Author: Mike Shaw, Co-founder of Headstartpro Performance Training
In terms of skill development and competence, there are five stages that athletes must work through to achieve peak performance in any sport. But how does mental game fit into the skill-development picture?
In this article, we’ll explore some ways to activate the Headstartpro techniques to aid skill development so that we can all reach stage 5, peak performance.
Stage 1: Unconscious Incompetence
When we start playing a sport, we often don’t realize how bad we are until we’ve screwed up enough times to know, “it’s not as easy as it looks.” We might participate in this kind of “ignorance-is-bliss” state for a little while, thinking, “oh yeah, I’ve got this.” Unfortunately, the bliss doesn’t last long, and we quickly realize that we actually “don’t got this.” It becomes clear that we need to put in work and effort to improve.
Stage 2: Conscious Incompetence
So, we’ve started to grasp our level of incompetence—usually a humbling experience. Now what?
At this stage, we need to start working on sport-specific skills to help us play at a higher level. In terms of competence, developing skills so that they reach “habit-strength” is the goal; which means learning a skill so that it happens automatically, whether we are thinking about it or not. It requires conscious effort and repetition, but after a while, the neural pathways become well-traveled, automatic, and concrete.
When early skill development involves the practice of Headstartpro’s performance-related habits, like moving your eyes first before you move, players and teams benefit. Not only do athletes learn to see opportunities and options faster, but they also enjoy the benefits of their reflex actions. Also, breaking bad habits is much more complicated than wiring good ones from the get-go. So, bringing performance-related habits into your practices at an early stage is a good tactic.
Stage 3: Conscious Competence
Ok, now our work is paying off, and we know what we’re doing, great! But we still need to think about our actions.
By stage 3, we’ve learned a set of sport-specific skills and have begun to work on some performance-related habits, but it’s not happening automatically—yet. Once we’ve dialed in our technique, we need some mileage, which is just a matter of doing enough reps. Keeping our heads in the game is essential at this stage because any distractions, whether they’re internal or external, can compromise our focus and ability to perform. So, we need to learn to manage distractions so we can control our attention.
Learning to use Headstartpro’s self-trigger technique is essential for getting your mind back in the moment when distracted, but it takes practice. When you’re in a rush, frustrated, or tired, use your physical state as a trigger to bring your mind back to the moment. As you practice this technique, you begin rewiring your brain with a new pattern of threat detection and response. For instance, when you recognize that you are in a rush, instead of thinking about why you’re rushing or what will happen if you’re late, your automatic response will be to keep your “eyes and mind on task.” Mastering the self-trigger technique is one of the keys to advancing to stage four.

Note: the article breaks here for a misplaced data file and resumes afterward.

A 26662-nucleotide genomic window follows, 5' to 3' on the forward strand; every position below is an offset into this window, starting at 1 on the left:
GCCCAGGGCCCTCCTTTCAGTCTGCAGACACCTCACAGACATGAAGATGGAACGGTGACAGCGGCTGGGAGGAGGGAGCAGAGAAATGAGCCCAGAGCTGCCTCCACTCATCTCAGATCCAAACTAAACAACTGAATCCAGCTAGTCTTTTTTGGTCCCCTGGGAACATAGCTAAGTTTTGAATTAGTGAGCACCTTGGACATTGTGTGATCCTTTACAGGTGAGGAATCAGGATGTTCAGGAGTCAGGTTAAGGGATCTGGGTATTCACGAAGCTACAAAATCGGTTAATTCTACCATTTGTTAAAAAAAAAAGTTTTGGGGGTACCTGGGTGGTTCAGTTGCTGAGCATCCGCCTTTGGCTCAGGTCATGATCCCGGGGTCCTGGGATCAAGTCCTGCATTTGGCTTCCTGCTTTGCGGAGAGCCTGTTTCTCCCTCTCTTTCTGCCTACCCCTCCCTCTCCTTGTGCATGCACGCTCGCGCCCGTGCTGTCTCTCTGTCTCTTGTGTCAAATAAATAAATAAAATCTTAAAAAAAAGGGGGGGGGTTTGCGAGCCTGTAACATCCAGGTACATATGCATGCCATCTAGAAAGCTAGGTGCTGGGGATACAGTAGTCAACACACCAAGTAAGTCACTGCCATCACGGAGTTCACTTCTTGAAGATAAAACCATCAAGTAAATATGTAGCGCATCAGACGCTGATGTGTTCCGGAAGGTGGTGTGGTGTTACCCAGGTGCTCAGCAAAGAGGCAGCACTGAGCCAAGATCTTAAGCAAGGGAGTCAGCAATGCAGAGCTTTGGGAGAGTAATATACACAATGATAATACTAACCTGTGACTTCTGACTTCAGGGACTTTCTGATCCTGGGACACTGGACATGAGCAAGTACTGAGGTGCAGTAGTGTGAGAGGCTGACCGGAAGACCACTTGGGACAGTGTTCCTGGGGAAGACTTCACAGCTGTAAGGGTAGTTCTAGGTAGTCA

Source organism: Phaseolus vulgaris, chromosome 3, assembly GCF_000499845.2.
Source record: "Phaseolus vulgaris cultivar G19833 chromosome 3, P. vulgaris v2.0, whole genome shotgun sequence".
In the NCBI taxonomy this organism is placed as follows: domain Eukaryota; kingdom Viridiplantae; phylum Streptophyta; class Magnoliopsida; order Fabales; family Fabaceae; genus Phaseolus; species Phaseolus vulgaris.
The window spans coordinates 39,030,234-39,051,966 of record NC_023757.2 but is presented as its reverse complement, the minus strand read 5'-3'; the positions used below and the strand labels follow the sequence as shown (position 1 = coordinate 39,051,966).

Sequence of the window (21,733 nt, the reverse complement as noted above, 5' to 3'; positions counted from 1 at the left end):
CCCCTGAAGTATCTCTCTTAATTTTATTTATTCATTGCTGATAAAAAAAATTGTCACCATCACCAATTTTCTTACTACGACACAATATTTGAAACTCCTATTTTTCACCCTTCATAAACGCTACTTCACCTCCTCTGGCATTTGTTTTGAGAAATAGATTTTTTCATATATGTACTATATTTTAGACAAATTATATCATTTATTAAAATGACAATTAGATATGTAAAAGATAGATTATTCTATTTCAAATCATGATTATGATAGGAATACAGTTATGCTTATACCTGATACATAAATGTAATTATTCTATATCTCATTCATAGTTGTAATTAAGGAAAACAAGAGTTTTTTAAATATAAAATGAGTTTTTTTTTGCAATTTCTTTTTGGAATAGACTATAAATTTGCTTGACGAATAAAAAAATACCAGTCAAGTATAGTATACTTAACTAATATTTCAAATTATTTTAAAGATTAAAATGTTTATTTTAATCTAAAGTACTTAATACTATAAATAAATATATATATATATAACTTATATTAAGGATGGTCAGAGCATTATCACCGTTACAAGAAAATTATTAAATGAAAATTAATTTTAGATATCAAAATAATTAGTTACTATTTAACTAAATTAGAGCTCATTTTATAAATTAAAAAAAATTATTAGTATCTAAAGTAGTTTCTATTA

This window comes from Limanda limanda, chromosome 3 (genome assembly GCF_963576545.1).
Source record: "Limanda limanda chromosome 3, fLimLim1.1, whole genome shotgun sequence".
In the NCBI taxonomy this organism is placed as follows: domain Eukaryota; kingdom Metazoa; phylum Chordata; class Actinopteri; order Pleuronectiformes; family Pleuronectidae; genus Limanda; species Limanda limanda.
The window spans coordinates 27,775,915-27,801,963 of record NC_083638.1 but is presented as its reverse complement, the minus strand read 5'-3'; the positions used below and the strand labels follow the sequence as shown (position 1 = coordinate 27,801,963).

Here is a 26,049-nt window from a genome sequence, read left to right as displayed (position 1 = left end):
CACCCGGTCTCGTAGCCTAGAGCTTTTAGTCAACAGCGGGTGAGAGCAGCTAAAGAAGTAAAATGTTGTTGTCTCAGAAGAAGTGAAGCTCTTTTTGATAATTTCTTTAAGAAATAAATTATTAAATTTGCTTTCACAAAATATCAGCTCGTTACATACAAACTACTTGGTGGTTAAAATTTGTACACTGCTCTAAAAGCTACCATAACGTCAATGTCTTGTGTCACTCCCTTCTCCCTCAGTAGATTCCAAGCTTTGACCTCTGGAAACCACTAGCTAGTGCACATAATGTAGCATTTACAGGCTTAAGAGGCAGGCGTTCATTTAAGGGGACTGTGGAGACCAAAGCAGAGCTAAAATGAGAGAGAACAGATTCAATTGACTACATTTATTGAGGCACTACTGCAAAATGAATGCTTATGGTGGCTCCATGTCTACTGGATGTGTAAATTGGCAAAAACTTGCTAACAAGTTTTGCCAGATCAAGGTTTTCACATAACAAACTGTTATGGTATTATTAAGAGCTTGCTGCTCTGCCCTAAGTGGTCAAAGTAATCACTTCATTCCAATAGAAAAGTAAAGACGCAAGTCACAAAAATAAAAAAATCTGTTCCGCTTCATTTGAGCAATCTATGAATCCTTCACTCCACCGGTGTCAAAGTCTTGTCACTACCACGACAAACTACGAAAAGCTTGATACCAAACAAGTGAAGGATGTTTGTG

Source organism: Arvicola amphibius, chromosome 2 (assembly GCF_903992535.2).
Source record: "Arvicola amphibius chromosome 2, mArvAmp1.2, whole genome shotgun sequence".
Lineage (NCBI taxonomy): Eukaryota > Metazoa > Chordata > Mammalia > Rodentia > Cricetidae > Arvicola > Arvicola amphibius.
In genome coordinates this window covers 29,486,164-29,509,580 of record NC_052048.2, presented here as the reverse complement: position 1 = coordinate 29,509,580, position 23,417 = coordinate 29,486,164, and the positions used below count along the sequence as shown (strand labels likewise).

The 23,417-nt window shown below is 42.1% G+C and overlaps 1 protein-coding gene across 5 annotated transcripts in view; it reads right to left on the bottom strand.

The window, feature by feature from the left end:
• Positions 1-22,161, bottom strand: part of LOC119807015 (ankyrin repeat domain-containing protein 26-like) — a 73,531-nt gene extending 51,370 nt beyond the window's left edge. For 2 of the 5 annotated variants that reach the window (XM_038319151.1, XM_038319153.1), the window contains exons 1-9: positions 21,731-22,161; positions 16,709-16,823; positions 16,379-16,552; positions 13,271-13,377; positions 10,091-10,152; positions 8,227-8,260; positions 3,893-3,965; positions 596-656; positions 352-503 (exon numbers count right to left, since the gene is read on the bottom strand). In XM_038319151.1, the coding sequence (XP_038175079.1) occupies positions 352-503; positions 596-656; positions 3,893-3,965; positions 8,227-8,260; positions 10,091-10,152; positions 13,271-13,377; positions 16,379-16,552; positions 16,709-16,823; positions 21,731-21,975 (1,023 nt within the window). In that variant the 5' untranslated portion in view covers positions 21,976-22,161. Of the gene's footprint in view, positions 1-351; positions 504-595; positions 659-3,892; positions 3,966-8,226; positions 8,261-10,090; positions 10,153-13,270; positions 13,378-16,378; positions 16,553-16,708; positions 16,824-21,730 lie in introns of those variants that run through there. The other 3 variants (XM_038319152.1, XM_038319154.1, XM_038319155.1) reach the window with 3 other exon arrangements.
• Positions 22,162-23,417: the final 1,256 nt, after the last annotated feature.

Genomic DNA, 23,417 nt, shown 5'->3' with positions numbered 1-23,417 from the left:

Stage 4: Unconscious Competence
Wow, we’re getting good now! So good that we don’t even need to think about our actions.
Once we reach stage 4, our level of competence is at the point where we no longer need to think about sport-specific skills, self-triggering, or our performance-related habits. Why? Because we’ve developed these skills to the point of habit-strength. When a sport-specific or performance-related ability has reached habit-strength, it happens automatically. Whether your mind is in the moment, on task, or not-on-task, your actions will fall back on these automatic skills—your habits.
One thing to note about stage 4 is this is where many of the significant performance errors and injuries happen. We are so competent that we no longer perceive the risk of making a mistake or error. In stage 4, it becomes incredibly important to continue putting effort into our habits with eyes and mind on task to compensate for complacency.
Achieving unconscious competence, when you no longer have to think about what’s happening and when your actions and awareness meet, is imperative for reaching stage 5—the flow state.
Stage 5: The Flow State or “The Zone”
The Zone, that elusive state where everything just clicks, we perform at our best, our abilities are at an all-time high, and everything “flows.” We experience euphoria. We often can’t remember what happened, but things just worked, and it was fun! How can we get here more reliably?
The most common thing preventing athletes from hitting the flow state once they’ve mastered their sport-specific skills is getting distracted. Unfortunately, even if you are proficient enough at your sport to get into the flow state, distractions can impede your ability to get there. So, managing distractions with techniques like self-triggering and working on performance-related habits becomes essential for achieving peak performance more often and more reliably.
Source: (2017, May 11). The Four Stages of Competence. Retrieved from https://trainingindustry.com/wiki/strategy-alignment-and-planning/the-four-stages-of-competence/
For more info on Headstartpro, the Critical Error Reduction Techniques, a full list of performance-related habits, and other strategies for achieving peak performance, check out our online courses for coaches and athletes: